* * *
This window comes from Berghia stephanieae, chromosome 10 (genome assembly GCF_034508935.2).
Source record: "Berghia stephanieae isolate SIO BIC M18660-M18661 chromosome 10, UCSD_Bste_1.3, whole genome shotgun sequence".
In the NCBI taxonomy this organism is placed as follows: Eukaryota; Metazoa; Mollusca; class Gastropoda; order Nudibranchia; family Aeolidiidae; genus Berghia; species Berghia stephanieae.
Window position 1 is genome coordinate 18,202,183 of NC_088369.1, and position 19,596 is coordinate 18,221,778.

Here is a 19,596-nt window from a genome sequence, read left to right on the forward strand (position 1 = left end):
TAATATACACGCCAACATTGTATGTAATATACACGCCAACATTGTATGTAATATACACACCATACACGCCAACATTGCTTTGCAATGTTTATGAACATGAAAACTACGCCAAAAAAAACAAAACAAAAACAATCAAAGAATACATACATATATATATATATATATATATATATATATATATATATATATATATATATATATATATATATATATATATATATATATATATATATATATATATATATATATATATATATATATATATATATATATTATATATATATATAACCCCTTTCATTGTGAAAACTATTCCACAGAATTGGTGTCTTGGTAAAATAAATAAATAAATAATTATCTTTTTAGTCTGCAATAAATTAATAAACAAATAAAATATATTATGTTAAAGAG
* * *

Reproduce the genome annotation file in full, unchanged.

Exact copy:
This window comes from Berghia stephanieae, chromosome 10 (genome assembly GCF_034508935.2).
Source record: "Berghia stephanieae isolate SIO BIC M18660-M18661 chromosome 10, UCSD_Bste_1.3, whole genome shotgun sequence".
In the NCBI taxonomy this organism is placed as follows: Eukaryota; Metazoa; Mollusca; class Gastropoda; order Nudibranchia; family Aeolidiidae; genus Berghia; species Berghia stephanieae.
Window position 1 is genome coordinate 18,202,183 of NC_088369.1, and position 19,596 is coordinate 18,221,778.

Here is a 19,596-nt window from a genome sequence, read left to right on the forward strand (position 1 = left end):
TAATATACACGCCAACATTGTATGTAATATACACGCCAACATTGTATGTAATATACACACCATACACGCCAACATTGCTTTGCAATGTTTATGAACATGAAAACTACGCCAAAAAAAACAAAACAAAAACAATCAAAGAATACATACATATATATATATATATATATATATATATATATATATATATATATATATATATATATATATATATATATATATATATATATATATATATATATATATATATATATATATATATATATATATATATATTATATATATATATAACCCCTTTCATTGTGAAAACTATTCCACAGAATTGGTGTCTTGGTAAAATAAATAAATAAATAATTATCTTTTTAGTCTGCAATAAATTAATAAACAAATAAAATATATTATGTTAAAGAG